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US Government Statements on Genocide

A report exploring how, when, and why determinations of genocide are made

The adoption by the United Nations General Assembly of the Convention on the Prevention and Punishment of the Crime of Genocide marked a turning point in world history. Today, 150 nations including the United States are parties to the Genocide Convention.

In 2018, in recognition of the convention’s 70th anniversary as well as the 30th anniversary of its ratification by the United States, the Museum’s Simon-Skjodt Center for the Prevention of Genocide and Ferencz International Justice Initiative invited former Ambassador Todd Buchwald, the Tom A. Bernstein Genocide Prevention Fellow, and Adam Keith to explore how, when, and why the US government has decided to say genocide has been committed.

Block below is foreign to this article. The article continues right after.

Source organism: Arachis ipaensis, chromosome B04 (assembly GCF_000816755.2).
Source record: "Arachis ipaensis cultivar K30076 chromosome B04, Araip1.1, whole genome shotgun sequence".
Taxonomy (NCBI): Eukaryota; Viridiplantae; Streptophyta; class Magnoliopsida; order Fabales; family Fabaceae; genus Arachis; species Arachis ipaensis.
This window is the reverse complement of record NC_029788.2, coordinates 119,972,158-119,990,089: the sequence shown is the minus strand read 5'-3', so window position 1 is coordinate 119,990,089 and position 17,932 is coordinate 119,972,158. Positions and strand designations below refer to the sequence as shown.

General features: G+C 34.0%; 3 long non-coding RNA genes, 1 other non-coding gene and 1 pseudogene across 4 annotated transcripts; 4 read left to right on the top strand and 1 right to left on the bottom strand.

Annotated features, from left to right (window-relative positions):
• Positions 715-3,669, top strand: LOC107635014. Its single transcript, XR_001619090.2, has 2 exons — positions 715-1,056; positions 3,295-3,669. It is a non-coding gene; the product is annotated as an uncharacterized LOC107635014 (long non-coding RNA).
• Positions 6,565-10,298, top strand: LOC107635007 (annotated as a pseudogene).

About This Report

By Any Other Name: US Government Statements about "Genocide" compiles, for the first time in one place, the many instances in which senior US government officials have publicly invoked the term, describes the behind-the-scenes decision-making process leading to these decisions, and the lessons learned from this process. 

The appendix provides a chronological, detailed discussion of each situation using publicly available documents concerning US policy statements and deliberations, as well as interviews with individuals who were personally involved in the relevant situations.